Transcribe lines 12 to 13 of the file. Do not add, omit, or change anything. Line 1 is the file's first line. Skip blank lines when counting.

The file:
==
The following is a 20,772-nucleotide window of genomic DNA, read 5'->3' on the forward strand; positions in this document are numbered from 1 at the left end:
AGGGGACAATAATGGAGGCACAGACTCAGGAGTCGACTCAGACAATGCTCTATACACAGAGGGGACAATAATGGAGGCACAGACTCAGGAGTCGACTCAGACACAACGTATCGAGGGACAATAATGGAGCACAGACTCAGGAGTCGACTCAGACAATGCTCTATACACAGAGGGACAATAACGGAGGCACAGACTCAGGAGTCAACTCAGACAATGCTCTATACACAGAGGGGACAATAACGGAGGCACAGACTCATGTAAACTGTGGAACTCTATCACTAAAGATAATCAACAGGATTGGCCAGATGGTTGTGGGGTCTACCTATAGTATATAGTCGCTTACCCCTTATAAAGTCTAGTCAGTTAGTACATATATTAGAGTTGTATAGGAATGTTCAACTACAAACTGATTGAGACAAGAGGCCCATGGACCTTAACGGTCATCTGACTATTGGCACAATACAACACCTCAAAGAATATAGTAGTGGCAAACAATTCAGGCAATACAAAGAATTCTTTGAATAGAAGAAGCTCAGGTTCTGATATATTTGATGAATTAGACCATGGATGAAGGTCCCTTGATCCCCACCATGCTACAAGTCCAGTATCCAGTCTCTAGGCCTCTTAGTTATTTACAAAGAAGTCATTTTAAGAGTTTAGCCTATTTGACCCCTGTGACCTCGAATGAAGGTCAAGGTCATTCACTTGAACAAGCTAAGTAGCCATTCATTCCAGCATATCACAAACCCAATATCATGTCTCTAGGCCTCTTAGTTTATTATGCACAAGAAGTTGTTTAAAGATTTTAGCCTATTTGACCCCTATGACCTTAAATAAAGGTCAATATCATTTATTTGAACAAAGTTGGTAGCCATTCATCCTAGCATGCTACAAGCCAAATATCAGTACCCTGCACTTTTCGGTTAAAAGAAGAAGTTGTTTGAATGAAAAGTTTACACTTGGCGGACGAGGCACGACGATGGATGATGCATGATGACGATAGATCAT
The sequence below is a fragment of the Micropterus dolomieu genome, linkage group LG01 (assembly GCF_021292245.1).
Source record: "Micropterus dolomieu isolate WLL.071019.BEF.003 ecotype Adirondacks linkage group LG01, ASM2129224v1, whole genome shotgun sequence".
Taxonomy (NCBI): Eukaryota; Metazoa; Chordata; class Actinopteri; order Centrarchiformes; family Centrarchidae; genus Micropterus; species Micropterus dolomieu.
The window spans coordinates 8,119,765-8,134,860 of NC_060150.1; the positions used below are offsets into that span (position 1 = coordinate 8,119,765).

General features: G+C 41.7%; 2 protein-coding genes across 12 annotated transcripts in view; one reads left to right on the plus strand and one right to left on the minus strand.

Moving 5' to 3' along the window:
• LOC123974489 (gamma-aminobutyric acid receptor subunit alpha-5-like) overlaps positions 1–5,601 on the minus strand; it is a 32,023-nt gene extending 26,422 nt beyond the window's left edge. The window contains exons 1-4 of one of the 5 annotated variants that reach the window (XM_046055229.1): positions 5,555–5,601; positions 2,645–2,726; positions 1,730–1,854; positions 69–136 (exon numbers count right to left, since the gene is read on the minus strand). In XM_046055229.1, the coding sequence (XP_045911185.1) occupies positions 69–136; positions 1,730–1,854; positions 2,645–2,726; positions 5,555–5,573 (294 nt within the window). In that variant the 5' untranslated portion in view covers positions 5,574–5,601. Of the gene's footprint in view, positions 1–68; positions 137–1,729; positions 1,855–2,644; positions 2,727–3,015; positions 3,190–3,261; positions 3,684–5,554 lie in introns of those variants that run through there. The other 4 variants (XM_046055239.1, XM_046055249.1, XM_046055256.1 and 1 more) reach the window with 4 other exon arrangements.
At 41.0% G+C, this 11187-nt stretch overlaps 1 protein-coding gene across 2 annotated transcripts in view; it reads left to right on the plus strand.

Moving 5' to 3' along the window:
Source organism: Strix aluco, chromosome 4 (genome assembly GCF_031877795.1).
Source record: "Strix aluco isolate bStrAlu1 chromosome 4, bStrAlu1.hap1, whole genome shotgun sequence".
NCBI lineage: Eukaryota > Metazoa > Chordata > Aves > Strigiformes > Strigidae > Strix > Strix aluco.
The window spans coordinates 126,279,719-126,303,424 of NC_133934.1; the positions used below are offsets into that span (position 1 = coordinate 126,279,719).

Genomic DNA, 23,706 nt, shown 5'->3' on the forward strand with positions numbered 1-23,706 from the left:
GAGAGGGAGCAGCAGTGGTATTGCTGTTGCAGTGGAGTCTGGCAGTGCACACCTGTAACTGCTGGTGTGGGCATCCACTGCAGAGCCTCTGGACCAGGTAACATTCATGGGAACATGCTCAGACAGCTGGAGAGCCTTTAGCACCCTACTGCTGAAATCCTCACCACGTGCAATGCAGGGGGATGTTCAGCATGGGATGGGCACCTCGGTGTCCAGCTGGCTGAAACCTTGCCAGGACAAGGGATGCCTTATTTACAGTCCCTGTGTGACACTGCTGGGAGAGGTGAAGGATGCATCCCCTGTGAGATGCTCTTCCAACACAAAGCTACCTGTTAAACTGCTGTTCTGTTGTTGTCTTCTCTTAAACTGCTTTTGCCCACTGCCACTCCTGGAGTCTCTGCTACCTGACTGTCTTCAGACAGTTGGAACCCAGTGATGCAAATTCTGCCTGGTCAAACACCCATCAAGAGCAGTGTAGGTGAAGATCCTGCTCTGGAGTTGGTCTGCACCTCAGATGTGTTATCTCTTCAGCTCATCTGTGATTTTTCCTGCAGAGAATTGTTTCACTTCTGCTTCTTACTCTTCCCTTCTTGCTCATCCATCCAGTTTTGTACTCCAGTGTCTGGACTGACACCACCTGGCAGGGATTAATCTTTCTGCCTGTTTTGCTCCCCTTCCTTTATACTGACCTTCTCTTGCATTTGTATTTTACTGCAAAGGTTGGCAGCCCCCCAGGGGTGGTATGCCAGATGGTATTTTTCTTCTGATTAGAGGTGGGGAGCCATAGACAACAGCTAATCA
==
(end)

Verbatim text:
Source organism: Strix aluco, chromosome 4 (genome assembly GCF_031877795.1).
Source record: "Strix aluco isolate bStrAlu1 chromosome 4, bStrAlu1.hap1, whole genome shotgun sequence".